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We are currently on another long distance hike, and the third leg of our "triple crown", the Continental Divide Trail (the "CDT"). Come along with us if you can - if not in person then by following our grand adventure via our "posts from the trail".  Check out our Flickr Photos, which we'll update periodically, and see it through our eyes!

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"Success: To laugh often and much, to win the respect of intelligent people and the affection of children, to earn the appreciation of honest critics and endure the betrayal of false friends, to appreciate beauty, to find the best in others, to leave the world a bit better, whether by a healthy child, a garden patch, or a redeemed social condition; to know even one life has breathed easier because you have lived. This is to have succeeded!" ~Ralph Waldo Emerson

Journal June 29 Lava Rocks

After a couple miles of road walking we came to the trail head for the Acoma/Zuni trail. We followed this trail across the “El Malpais” (“badlands”) lava fields located in the National Monument of the same name.

The landscape is twisted and tortured. Young lava, laid down maybe no more than a few thousand years ago, the formations are rough edged and not yet eroded. The Acoma and Zuni pueblo people used routes that were probably established by their ancestors. Some rock cairns are thought to be a thousand years old; built, no doubt, by some sadistic chieftain who must have sent his people across it for punishment.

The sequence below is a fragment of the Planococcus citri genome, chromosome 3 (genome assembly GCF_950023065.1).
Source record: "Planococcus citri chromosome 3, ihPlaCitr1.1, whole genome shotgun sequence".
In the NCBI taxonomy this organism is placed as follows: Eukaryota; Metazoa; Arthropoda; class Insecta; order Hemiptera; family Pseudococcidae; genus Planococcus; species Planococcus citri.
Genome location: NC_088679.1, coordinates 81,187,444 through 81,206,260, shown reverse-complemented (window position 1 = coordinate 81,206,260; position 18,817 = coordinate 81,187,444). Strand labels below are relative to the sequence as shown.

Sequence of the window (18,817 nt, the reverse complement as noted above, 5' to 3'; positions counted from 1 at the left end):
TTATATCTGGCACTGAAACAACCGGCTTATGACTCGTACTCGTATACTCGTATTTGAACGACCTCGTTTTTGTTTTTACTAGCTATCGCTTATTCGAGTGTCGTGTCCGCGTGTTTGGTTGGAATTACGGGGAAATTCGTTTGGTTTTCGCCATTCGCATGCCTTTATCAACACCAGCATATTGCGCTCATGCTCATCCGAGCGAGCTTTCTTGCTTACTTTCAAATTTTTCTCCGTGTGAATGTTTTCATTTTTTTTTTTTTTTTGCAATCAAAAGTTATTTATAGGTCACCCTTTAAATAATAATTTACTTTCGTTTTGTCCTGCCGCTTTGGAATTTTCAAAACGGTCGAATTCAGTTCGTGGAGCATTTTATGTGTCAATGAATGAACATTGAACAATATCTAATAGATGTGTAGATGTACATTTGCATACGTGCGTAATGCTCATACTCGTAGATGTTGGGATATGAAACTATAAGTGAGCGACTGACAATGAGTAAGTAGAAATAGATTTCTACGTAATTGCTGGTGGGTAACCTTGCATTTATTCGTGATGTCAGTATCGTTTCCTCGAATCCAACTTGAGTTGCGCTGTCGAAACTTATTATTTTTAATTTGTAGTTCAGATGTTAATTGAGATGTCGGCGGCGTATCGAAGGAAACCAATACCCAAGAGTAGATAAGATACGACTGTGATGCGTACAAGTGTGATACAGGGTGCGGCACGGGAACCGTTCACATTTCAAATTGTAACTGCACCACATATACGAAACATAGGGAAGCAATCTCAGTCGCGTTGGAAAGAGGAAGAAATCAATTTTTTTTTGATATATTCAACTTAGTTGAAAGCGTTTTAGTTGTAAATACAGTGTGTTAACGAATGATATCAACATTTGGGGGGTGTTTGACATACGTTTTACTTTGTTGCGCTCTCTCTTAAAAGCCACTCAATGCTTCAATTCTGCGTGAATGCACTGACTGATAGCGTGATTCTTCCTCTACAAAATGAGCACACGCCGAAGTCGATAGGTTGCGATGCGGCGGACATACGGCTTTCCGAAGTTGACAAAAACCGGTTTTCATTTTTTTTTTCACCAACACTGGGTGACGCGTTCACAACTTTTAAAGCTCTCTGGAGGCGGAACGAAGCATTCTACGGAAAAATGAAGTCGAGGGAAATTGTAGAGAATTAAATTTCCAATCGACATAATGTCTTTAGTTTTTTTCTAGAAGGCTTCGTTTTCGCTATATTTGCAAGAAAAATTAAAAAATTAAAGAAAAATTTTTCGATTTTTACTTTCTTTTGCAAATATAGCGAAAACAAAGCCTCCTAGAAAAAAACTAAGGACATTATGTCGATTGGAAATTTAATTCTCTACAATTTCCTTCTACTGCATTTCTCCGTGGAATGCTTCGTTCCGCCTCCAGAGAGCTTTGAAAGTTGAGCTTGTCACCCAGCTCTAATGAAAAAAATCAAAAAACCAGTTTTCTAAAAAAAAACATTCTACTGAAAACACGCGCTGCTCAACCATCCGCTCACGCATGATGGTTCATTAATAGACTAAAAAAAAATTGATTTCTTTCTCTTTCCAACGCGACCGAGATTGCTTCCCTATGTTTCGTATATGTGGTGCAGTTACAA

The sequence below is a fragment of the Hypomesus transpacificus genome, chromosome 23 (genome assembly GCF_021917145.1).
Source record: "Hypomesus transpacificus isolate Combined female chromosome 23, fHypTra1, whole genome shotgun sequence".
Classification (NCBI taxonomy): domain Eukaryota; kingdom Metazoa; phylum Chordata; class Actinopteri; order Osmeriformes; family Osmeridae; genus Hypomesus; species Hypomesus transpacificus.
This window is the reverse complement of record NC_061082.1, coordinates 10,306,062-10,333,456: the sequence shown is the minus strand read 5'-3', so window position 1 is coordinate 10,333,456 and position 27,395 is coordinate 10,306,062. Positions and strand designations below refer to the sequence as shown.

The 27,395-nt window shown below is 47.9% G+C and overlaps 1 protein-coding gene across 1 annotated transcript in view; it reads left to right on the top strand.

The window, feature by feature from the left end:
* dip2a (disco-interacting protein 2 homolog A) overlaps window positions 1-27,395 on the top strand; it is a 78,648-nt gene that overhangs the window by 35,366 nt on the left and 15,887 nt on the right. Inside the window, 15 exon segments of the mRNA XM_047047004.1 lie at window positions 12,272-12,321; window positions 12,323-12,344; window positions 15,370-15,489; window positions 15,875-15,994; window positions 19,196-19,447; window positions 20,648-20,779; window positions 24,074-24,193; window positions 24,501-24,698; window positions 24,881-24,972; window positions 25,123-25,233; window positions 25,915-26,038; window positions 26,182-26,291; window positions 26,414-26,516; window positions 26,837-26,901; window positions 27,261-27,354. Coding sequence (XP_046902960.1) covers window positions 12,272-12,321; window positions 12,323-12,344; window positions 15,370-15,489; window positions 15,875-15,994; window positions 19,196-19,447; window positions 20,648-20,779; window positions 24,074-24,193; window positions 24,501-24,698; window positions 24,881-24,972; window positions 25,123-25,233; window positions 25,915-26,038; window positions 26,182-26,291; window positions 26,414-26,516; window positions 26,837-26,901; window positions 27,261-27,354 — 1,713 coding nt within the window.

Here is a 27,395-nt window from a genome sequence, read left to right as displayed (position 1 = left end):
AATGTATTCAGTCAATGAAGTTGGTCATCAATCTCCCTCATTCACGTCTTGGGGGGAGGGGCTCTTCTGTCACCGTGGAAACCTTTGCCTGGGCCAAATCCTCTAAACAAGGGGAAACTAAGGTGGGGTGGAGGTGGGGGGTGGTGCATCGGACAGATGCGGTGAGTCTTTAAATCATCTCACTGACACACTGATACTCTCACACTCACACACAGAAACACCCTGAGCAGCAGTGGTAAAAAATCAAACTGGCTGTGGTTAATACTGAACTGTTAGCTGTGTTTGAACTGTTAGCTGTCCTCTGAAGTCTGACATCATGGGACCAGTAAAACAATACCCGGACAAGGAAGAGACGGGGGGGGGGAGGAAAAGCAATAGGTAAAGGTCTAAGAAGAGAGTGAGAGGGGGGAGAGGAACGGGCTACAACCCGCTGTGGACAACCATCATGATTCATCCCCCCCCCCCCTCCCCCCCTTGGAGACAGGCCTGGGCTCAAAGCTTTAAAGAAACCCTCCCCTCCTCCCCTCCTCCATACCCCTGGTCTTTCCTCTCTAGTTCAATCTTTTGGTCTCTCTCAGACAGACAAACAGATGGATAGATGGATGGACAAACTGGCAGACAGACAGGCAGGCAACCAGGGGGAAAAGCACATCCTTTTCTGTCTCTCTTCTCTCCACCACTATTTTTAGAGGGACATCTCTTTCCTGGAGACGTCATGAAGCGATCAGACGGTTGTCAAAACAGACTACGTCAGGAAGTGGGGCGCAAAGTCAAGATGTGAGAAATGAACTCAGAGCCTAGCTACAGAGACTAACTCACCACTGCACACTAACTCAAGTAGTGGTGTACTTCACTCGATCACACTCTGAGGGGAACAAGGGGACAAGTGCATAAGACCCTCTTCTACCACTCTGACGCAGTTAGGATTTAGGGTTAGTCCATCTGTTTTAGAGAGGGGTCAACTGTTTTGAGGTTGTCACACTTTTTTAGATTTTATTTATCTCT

Crossing “El Malpais” was tedious and tiring. The jumble of lava rocks from various flows has left a confused landscape pocketed with holes, tubes, cracks, piles of rocks, sharp edges and loose ankle-busting pieces of lava.  Slow going, lava walking.  Not counting a long lunch break it took us almost 5 hours to cover the 7.5 mile trail.

It was a hot day, the sky was dimpled with a few clouds, including one thunder-booming storm cell which passed us by, but mostly the sun beat down upon us as we walked across the lava fields. The black rocks reflected back more heat than asphalt would, making the heat all-surrounding.

Leaving El Malpais we headed up Bonita canyon, low on water from the hot day. The valley is lush with abundant green grasses and short plants. Evidence of recent heavy rains abounds. Grazing has been absent, at least recently, through much of the valley. We stopped at a windmill about 3 miles up the valley for water. The stock tank is full. The water is generally clear; though filled with weeds, there’s not much algea. But the water from the pipe is better, as long as the wind blows the windmills pumps it out. We wait awhile for the infrequent light breeze to pump out several quarts and move on to get a couple more miles in.

By day’s end the lava fields occupied so much time we are left behind schedule for the day. We should still get into Grants tomorrow, but it’s not likely that we’ll make it in time for lunch.

Miles 14.5

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Flora & Fauna

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